15 trailblazing women who broke down barriers over the last 150 years

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·12 min read
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  • Malala Yousafzai
    Malala Yousafzai
    Pakistani children's education activist
  • Rosa Parks
    Rosa Parks
  • Shirley Chisholm
    Shirley Chisholm
    First black woman elected to the United States Congress (1924-2005)
  • Pierre Curie
    French physicist (1859-1906)
  • Marie Curie
    Polish-French physicist and chemist (1867-1934)
Malala Yousafzai
Malala Yousafzai became the youngest-ever Nobel Peace Prize winner in 2014. Richard Stonehouse/Getty Images
  • The last 150 years saw a huge shift in women's rights around the world.

  • Susan B. Anthony helped get women the right to vote.

  • Rosa Parks became a symbol of the civil rights movement for her work.

  • Visit Insider's homepage for more stories.

In the last 150 years, women's roles have changed dramatically across the world.

With trailblazers like Susan B. Anthony and Rosa Parks fighting for equality, women today can be just about anything they set their minds to.

Although work is still being done for equal rights for all, here are a few of the women who broke down huge barriers:

Shirley Chisholm fought for racial and gender equality as the first African American woman in Congress.

shirley chisholm
Shirley Chisholm won a seat in Congress in 1969. Pictorial Parade/Getty Images

Shirley Chisholm broke barriers in American politics as the first African American woman in Congress during a time of extreme discrimination in the United States.

She started her career as a nursery-school teacher and earned her master's degree in elementary education from Columbia University in 1951.

In 1969, Chisholm ran and won a seat in Congress, where she ultimately served seven terms and earned the nickname "Fighting Shirley" for her passionate work for racial and gender equality.

She went on to be the first woman and African American to run for president of the United States under a major political party in 1972.

Malala Yousafzai continues to fight for the right of girls to go to school.

Malala Yousafzai
Malala Yousafzai spoke out against the Taliban at 11 years old. Richard Stonehouse/Getty Images

Malala Yousafzai grew up in Pakistan, where the Taliban took control. Girls were no longer allowed to go to school, and many of those institutions were being destroyed.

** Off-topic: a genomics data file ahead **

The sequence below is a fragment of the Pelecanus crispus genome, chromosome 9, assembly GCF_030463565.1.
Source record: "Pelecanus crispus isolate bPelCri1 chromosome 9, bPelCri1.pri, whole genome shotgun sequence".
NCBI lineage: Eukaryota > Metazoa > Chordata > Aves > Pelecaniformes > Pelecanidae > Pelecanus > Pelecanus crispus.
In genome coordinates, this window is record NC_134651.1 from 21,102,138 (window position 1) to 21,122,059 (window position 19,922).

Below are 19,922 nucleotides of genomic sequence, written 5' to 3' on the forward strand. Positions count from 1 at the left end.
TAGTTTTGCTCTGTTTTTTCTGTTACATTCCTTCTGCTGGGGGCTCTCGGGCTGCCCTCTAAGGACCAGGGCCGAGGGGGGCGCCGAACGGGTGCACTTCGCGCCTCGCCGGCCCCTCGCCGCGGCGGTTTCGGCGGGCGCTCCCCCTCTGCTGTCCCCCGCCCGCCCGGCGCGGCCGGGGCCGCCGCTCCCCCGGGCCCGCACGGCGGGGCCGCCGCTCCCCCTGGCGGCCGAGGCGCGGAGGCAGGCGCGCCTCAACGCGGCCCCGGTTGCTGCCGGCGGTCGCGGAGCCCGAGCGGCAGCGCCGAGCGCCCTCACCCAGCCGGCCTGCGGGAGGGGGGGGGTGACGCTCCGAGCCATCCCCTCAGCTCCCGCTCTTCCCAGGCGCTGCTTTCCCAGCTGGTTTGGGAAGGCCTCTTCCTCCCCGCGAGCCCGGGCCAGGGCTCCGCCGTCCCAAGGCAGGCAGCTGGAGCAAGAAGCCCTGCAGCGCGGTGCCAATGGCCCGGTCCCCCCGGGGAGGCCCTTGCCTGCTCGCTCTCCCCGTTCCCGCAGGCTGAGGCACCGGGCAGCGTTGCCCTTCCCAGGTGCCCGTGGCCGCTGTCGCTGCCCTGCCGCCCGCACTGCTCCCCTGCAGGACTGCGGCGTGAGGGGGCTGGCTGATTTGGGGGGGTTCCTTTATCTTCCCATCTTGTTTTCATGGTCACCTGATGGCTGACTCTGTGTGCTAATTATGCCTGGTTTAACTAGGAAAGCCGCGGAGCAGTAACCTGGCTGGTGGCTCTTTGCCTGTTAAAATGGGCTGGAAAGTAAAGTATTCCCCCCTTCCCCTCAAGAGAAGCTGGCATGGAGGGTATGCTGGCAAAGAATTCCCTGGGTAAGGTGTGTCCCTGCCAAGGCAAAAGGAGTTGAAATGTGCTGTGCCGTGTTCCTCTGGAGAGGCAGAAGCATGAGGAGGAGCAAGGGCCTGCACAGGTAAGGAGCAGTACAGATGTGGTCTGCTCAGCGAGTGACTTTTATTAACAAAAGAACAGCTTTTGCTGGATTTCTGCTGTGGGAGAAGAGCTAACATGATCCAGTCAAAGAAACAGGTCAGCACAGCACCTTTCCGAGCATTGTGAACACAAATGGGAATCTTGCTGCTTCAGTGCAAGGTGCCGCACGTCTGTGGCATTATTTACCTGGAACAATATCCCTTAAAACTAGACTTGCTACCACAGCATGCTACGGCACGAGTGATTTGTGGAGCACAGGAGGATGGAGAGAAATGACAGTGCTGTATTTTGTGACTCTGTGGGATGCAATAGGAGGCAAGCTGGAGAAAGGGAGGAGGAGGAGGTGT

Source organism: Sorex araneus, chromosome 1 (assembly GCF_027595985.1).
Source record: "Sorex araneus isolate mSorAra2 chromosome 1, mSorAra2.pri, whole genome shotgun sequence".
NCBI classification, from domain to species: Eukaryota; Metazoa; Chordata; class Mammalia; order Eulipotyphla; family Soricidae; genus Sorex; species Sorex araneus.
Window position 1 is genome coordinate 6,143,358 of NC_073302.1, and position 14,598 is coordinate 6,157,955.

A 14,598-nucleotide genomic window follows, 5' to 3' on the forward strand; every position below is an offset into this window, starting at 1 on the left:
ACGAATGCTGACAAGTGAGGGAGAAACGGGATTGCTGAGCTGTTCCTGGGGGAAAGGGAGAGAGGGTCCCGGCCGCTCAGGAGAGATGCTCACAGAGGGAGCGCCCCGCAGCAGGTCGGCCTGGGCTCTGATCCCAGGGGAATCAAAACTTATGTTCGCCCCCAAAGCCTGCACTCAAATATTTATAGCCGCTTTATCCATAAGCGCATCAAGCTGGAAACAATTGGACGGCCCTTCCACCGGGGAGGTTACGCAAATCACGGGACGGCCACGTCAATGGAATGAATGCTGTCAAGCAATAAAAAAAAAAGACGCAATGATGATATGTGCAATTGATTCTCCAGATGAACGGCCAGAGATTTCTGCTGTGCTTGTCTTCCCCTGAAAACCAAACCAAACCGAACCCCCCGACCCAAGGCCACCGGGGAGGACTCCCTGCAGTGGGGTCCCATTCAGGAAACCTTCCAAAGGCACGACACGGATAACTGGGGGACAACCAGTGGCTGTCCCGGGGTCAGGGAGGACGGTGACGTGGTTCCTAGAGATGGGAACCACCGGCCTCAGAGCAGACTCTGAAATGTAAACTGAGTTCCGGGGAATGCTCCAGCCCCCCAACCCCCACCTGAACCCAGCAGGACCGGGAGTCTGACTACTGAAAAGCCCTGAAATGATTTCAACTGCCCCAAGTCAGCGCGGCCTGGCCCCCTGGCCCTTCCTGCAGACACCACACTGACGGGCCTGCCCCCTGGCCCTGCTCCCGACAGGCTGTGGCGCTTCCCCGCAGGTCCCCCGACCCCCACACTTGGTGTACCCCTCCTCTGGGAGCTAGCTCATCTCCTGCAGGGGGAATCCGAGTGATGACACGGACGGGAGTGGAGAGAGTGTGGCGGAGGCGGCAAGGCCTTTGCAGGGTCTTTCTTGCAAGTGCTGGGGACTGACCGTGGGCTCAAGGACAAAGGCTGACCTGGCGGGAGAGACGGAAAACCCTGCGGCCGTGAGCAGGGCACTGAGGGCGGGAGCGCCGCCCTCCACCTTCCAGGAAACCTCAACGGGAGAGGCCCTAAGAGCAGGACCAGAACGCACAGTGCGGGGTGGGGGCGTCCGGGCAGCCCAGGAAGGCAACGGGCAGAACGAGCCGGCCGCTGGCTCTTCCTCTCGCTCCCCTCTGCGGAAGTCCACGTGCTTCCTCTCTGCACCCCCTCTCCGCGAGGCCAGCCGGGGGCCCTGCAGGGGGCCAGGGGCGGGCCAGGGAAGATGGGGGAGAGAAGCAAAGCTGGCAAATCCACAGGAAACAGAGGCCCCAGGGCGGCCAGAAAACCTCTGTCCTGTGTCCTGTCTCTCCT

At just 11 years old, Yousafzai began to speak out against the Taliban on a blog and documented her experiences. After receiving some recognition for her work, at the age of 15, she was shot in the head by a member of the Taliban on her way home from school in 2012.

After her recovery in the United Kingdom, Yousafzai started the Malala Fund, a charity that fights for girls' education. In 2014, she became the youngest-ever Nobel Peace Prize winner at just 17 years old.

As recently as 2018, there were still more than 130 million girls not in school, and Yousafzai continues to break ground with her work across the world.

Marie Curie's groundbreaking discoveries led to the use of radiation to treat illness.

marie curie
Marie Curie is the only woman to have won a Nobel Peace Prize in two different areas. Boyer/Getty Images

Marie Curie became a world-renowned physicist during a time when women weren't regarded for these types of roles.

Born in Poland, Curie left Warsaw in 1891 to study physics and mathematics at the Sorbonne in Paris. There, she met her husband Pierre Curie, and together they began researching the separation of radium from radioactive residues.

Their work covering radioactivity earned them the Nobel Prize for Physics.

After her husband died in 1906, Curie threw herself into her career and became the first woman to teach at the Sorbonne. She later earned a second Nobel Prize, this time in Chemistry for her work in isolating pure radium.

Curie was the first woman to win a Nobel Prize.

Her groundbreaking work advanced the use of radiation to treat illness and furthered research around nuclear physics.

Junko Tabei broke gender stereotypes as the first woman to climb to Mount Everest's summit.

Junko Tabei mount everest
Junko Tabei made the trek in 1975. Bettmann/Contributor/Getty Images

Not only was Japanese mountaineer Junko Tabei the first woman to ever trek to Mount Everest's summit, but she also was the first one to complete the Seven Summits — climbing the tallest mountain on every continent.

Tabei formed the Ladies' Climbing Club in 1969, an all-woman mountaineering group that would eventually make the trek up Mount Everest together in 1975.

Although Tabei's accomplishment of climbing Mount Everest was huge on its own, her Ladies' Climbing Club broke barriers in Japan, where at the time it was believed that women should just be caring for their families.

Frida Kahlo's art celebrated the female form and Mexican culture.

frida kahlo
Frida Kahlo is known as a feminist and LGBTQ icon. Getty Images

After overcoming a debilitating injury and tumultuous marriage, Frida Kahlo became one of Mexico's most famous painters.